Alumna discusses empirical research

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Alumna discusses empirical research

Chemical engineer Gabriella Alva speaks to the crowd about her professional career during the Adelante STEM Academy’s STEM cafés. The cafés allow for professionals to discuss their careers with students.

Chemical engineer Gabriella Alva speaks to the crowd about her professional career during the Adelante STEM Academy’s STEM cafés. The cafés allow for professionals to discuss their careers with students.

Cody Casares / The Advocate

Chemical engineer Gabriella Alva speaks to the crowd about her professional career during the Adelante STEM Academy’s STEM cafés. The cafés allow for professionals to discuss their careers with students.

Cody Casares / The Advocate

Cody Casares / The Advocate

Chemical engineer Gabriella Alva speaks to the crowd about her professional career during the Adelante STEM Academy’s STEM cafés. The cafés allow for professionals to discuss their careers with students.

By Benjamin Bassham, News Editor

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A chemical engineer spoke on the need for determination, flexibility and social support when studying the hard sciences Thursday at one of Adelante STEM Academy’s STEM cafés.

The cafés allow professionals in STEM fields to come talk with STEM majors at Contra Costa College. In AA-109 at 1 p.m., Gabriela Alva, a graduate of Middle College High School and CCC, spoke to students.

MCHS is a program that allows high school students to attend college credit courses while simultaneously earning a high school diploma.

Minority Student Retention Specialist Kelly Ramos said Alva grew up in Berkeley and San Pablo. Alva said her family moved from Berkeley to San Pablo when she was 8 to save money. Alva said she was the first in her family to go to college.

“Dad finished middle school. Mom finished second grade,” she said.

Alva said her parents made her apply to MCHS, though she didn’t want to go.

“Coming here was awesome. I never actively thought about going to college until I started going to Middle College and talking to people.”

Alva said she didn’t like math and science when she started out.  She started thinking about an English major, but said that despite the many short stories and poems she has written, English is her hobby, not her career.

MCHS student Nantahya Verweij said, “It’s nice to hear someone who has experience. I like STEM — I would like to see more events like this.” Verweij said she intends to go into water management and civil engineering.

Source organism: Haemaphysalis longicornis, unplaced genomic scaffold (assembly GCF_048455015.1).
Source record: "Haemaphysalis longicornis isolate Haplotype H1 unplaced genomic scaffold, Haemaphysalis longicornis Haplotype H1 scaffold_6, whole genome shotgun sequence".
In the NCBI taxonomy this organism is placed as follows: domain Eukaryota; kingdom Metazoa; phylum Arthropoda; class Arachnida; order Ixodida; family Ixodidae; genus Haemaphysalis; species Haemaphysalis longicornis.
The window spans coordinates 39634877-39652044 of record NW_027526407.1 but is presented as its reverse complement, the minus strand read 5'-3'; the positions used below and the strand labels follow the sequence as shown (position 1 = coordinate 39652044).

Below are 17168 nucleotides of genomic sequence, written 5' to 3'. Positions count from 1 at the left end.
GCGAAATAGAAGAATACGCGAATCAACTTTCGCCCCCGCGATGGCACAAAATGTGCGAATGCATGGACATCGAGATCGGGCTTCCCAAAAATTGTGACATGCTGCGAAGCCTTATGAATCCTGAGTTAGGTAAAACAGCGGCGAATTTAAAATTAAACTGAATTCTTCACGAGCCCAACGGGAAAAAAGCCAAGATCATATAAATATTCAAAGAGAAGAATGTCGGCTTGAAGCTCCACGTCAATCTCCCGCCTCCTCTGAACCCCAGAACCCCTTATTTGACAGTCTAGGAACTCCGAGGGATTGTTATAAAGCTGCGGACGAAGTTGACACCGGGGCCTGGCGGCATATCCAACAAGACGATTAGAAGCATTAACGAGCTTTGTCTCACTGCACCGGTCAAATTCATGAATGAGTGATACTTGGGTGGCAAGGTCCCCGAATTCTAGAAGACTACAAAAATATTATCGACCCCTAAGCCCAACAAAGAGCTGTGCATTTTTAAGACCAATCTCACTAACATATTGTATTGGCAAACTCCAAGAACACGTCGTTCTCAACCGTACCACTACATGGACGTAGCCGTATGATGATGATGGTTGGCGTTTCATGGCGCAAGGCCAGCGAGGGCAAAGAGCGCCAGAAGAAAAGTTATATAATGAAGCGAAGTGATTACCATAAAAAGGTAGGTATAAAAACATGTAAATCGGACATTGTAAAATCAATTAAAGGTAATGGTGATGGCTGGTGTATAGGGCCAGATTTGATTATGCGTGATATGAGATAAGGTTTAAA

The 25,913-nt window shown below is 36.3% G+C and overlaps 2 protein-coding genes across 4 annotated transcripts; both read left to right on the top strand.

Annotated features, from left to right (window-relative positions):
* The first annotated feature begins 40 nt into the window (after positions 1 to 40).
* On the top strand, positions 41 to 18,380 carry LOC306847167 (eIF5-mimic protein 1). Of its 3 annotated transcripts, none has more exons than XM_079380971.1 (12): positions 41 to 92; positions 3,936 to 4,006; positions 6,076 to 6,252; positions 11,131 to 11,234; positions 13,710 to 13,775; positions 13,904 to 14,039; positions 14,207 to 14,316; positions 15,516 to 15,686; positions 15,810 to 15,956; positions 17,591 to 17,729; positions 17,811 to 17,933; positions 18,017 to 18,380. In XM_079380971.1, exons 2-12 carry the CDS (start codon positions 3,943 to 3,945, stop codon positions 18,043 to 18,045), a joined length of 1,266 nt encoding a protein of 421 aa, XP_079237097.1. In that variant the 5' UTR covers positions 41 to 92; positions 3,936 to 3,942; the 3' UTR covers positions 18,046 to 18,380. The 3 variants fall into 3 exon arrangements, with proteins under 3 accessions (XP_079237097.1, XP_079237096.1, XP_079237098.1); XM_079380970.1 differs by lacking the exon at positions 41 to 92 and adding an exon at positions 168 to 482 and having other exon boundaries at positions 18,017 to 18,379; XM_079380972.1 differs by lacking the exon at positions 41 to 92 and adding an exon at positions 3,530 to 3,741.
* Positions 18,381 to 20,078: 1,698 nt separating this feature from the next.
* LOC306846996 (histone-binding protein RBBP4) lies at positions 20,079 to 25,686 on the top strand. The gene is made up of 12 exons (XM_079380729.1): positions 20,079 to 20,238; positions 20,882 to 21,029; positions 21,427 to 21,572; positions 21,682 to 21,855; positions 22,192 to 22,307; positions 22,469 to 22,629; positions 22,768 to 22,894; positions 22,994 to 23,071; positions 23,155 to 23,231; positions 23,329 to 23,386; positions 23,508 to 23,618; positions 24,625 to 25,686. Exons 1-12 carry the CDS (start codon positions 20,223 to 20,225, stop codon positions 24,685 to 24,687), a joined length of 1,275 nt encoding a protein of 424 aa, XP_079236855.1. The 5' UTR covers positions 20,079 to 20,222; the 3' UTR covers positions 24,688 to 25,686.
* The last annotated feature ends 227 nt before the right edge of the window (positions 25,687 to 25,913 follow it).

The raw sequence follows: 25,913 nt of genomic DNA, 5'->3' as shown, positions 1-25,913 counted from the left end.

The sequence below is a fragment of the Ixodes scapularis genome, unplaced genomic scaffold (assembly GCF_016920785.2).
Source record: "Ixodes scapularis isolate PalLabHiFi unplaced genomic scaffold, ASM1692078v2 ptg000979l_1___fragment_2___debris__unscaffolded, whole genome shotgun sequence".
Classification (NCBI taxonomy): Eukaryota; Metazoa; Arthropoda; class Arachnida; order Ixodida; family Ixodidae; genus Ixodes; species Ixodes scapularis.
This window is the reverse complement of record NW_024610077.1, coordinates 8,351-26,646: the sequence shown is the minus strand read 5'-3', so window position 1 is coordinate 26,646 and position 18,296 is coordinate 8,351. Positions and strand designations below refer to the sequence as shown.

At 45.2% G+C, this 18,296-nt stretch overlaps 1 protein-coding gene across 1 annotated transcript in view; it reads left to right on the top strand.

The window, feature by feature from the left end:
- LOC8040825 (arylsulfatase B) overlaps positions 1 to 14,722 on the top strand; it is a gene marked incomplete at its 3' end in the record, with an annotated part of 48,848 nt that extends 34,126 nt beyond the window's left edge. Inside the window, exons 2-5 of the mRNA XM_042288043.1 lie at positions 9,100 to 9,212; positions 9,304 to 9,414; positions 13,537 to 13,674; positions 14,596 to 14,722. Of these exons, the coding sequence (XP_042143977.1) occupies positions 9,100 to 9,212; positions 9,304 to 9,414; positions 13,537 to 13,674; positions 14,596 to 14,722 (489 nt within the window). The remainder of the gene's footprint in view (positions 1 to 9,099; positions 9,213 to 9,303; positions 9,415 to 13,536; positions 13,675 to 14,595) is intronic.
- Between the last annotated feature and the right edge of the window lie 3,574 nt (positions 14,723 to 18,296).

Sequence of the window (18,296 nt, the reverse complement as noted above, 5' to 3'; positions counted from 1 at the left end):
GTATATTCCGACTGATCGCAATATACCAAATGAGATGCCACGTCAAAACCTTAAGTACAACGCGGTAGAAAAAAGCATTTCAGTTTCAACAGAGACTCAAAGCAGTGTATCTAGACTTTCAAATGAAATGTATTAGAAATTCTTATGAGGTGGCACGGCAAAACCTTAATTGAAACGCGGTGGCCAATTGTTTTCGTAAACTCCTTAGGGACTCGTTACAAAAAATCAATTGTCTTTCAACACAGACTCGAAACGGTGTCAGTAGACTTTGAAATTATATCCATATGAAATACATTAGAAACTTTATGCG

Alva’s next interest was psychology, but the chemistry class she took in her junior year of high school showed that chemistry, for her,  would be a better fit than psychology.

Ramos said that while working at CCC  toward her associate degrees in chemistry, math and physics Alva took the opportunity do a 10-week internship at IBM.

“I realized most of the jobs I liked (involved research). I would need at minimum a masters degree, or five years experience,” Alva said.

She said that when she transferred in 2011 it was a choice between UC Berkeley and UC Davis. Alva preferred Davis, but she was friends with two other chemical engineering students, and wanted to transfer with them for mutual support.

After they were all enrolled at Berkeley, it turned out all three wanted to go to Davis and were only going to Berkeley to be with each other.

Alva said since she had been a straight A student at CCC, it was a nasty shock when on her first exam at Berkeley she only answered two out of five questions.

“There were times when I felt like I wasn’t good enough to be there,” Alva said.

She talked to her friends and found out they felt the same way. They also had fared similarly in their early exams.

She said, it is important to have “people to remind you that you can do this. It’s just a bump in the road.”

Alva said that when she asked why she had been accepted at Berkeley, she was told it was because of a teacher’s recommendation.

They also liked that she was careful in the lab.

She said, “Every time, the first thing they ask is if you’re safe in the lab.”

When the project involves toxic and explosive chemicals, nobody wants to hire, or work with anyone who doesn’t take safety seriously.

She started researching lithium ion batteries at the Lawrence Berkeley National Laboratory. She said the work she did there may be used in electric vehicles, but that sort of work takes years to apply.

About this time she said she decided she liked materials science better than chemical engineering, and wanted to switch her major. When she talked to more experienced people in the industry they recommended she stay in chemical engineering.

“When you look at the two majors — how flexible are they?” She said materials science was more flexible, even though it is what she wants to do is a narrower field, and could limit her prospects, so she continued to focus on chemical engineering.

When she graduated from Berkeley, Alva pursued her masters degree at San Jose State University.

For her thesis, she went to work at IBM’s Almaden Laboratory on the directed self-assembly of block copolymers.

The idea is that layers of immiscible polymers are laid out that will self-assemble into a pattern of tiny, densely packed integrated circuits. “By applying heat to take out one of the two (polymers), they self-organize,” she said.

Alva said they called on her for that work because of her previous work as an intern at IBM.

She said, “(When I started) I’d had no idea that this was even going on. I learned about it as I was doing the research, they don’t expect you to know everything (as long as you display competence). I had to learn so much. I’m still learning.

“Six or seven years (studying for a masters degree) goes by fast. Get as much experience as you can. Networking is important, don’t procrastinate, talk to everyone.”